Despite improvements in treatment of colic in the last 20 years it is still the biggest killer of adult horses! It is therefore no wonder that owners are concerned when a horse gets colic. Troytown Hospital is a major centre for referral of horses with colic (acute abdominal emergencies) and we treat over 300 colic cases each year.
Only approximately 1 horse in every 20 cases of colic actually requires surgery. Most horses with colic respond to medical treatment with pain-killers, anti-inflammatories and drugs which reduce the spasm of the intestines which is associated with the colic. It is important that those horses that are suffering from a more severe type of colic are identified as soon as possible. Early surgical intervention will give these horses the best possible chance of survival.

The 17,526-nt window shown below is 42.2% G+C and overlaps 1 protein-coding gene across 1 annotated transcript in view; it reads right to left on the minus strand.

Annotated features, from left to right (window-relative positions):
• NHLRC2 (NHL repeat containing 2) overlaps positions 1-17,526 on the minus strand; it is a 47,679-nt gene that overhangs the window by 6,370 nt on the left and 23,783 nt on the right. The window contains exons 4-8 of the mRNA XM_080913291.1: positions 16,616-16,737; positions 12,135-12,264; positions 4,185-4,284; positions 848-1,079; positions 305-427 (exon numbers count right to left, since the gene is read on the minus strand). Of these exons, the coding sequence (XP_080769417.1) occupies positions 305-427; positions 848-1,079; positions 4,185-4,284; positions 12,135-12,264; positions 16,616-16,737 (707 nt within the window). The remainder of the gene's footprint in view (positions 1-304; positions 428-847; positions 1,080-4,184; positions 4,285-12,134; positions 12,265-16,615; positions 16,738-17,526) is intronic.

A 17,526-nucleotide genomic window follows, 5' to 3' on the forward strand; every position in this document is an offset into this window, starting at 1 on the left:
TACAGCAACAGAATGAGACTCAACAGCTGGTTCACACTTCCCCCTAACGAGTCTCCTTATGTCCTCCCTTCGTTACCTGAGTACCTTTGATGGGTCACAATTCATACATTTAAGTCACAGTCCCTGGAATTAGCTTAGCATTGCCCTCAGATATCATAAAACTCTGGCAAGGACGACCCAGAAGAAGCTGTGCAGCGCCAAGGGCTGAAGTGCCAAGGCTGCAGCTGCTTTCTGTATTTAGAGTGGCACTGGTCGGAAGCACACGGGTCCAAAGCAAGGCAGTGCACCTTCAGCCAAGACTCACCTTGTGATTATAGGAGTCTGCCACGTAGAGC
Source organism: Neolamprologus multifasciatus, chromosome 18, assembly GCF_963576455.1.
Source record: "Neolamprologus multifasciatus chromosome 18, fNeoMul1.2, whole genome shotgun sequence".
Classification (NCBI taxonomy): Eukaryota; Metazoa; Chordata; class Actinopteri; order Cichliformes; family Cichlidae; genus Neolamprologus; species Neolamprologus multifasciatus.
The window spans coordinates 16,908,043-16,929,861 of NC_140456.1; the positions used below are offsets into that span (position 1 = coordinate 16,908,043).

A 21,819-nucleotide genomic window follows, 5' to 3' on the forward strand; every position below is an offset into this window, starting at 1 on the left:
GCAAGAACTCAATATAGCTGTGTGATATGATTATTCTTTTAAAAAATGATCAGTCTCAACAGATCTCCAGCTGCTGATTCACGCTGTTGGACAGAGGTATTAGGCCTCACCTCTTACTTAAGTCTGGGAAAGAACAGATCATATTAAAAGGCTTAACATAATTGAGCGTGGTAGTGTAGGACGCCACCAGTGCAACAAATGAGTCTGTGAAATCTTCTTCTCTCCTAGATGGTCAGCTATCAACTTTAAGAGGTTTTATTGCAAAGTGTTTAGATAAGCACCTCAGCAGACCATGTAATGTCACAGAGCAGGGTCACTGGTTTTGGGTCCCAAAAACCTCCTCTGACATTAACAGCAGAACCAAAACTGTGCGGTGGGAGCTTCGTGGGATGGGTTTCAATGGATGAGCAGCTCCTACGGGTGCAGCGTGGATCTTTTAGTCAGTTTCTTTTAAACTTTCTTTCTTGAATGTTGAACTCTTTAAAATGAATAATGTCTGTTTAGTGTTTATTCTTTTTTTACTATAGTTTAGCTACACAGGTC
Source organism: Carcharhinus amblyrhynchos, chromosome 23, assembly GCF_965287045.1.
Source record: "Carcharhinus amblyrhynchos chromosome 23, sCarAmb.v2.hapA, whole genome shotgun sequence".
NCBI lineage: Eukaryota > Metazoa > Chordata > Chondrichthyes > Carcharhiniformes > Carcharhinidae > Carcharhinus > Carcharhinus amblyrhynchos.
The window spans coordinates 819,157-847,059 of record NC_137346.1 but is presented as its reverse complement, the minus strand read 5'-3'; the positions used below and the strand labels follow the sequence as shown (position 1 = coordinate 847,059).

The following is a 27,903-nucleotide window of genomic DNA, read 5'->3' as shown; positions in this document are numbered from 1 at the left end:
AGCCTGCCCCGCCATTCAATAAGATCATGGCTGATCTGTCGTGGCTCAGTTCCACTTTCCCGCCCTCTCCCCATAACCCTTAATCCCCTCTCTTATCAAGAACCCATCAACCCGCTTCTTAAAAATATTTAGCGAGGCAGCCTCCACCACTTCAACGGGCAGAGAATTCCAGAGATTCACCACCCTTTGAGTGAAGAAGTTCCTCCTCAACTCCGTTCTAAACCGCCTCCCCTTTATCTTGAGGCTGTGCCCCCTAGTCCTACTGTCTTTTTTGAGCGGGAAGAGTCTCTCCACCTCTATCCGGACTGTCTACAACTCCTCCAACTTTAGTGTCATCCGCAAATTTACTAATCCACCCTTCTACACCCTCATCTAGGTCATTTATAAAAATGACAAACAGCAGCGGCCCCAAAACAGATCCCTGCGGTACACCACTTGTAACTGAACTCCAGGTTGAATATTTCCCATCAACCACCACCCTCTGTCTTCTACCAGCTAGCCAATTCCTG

Troytown Hospital uses the best possible diagnostic tests to assess a horse with colic in order to determine if surgery is necessary. Medical treatment may be an option in some instances and this will be discussed in each individual circumstance.
It is reassuring to know that due to advances in medical and surgical treatment over the last decades the chances of a horse undergoing a full recovery following colic surgery is now good. Our retrospective study showed that 3 of 4 horses that underwent colic surgery survived to lead normal productive lives.
Prevention of colic is the main aim of horse managers and it is important to realise that it is going to be impossible to totally eradicate colic. However, good management should involve minimizing dietary changes and ensuring any changes are introduced in a gradual manner. Regular worming schedules are important, with particular attention being paid to treatment of tapeworms in the autumn, since tapeworms have been shown to be an important and until recently overlooked cause of colic.